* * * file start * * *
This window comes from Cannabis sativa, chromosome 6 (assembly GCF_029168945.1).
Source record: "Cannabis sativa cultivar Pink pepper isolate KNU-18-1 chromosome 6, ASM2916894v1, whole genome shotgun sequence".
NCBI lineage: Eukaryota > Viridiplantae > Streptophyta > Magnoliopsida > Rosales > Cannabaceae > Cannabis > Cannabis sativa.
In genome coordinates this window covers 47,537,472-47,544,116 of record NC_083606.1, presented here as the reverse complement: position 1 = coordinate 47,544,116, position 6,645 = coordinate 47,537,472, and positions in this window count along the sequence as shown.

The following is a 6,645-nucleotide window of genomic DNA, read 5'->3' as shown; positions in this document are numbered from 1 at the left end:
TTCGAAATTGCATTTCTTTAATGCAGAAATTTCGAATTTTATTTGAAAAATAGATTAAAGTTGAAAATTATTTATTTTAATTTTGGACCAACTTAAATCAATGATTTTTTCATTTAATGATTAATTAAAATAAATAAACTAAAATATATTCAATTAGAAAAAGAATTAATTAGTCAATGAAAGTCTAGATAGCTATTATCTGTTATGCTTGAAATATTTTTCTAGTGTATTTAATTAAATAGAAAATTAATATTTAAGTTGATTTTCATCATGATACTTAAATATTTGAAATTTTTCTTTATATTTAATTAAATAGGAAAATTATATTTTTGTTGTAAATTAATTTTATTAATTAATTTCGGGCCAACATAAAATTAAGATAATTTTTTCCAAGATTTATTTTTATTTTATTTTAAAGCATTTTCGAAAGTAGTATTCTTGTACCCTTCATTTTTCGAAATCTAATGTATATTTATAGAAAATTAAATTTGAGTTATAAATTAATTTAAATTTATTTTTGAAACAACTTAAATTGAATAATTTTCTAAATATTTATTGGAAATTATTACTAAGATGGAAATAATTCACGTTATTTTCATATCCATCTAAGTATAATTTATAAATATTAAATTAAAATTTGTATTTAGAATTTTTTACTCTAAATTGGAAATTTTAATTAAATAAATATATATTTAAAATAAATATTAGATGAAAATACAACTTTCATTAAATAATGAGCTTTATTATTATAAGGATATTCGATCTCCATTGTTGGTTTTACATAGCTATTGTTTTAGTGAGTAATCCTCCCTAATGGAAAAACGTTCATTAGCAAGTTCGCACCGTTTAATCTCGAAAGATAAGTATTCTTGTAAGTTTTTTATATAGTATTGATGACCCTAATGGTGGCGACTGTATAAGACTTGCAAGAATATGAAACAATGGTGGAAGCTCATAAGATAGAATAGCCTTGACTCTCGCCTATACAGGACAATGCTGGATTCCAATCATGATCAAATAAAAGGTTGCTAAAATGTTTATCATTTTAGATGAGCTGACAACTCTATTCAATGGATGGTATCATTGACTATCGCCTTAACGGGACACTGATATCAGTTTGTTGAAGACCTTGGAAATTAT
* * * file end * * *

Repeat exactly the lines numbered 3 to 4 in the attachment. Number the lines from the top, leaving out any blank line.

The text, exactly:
NCBI lineage: Eukaryota > Viridiplantae > Streptophyta > Magnoliopsida > Rosales > Cannabaceae > Cannabis > Cannabis sativa.
In genome coordinates this window covers 47,537,472-47,544,116 of record NC_083606.1, presented here as the reverse complement: position 1 = coordinate 47,544,116, position 6,645 = coordinate 47,537,472, and positions in this window count along the sequence as shown.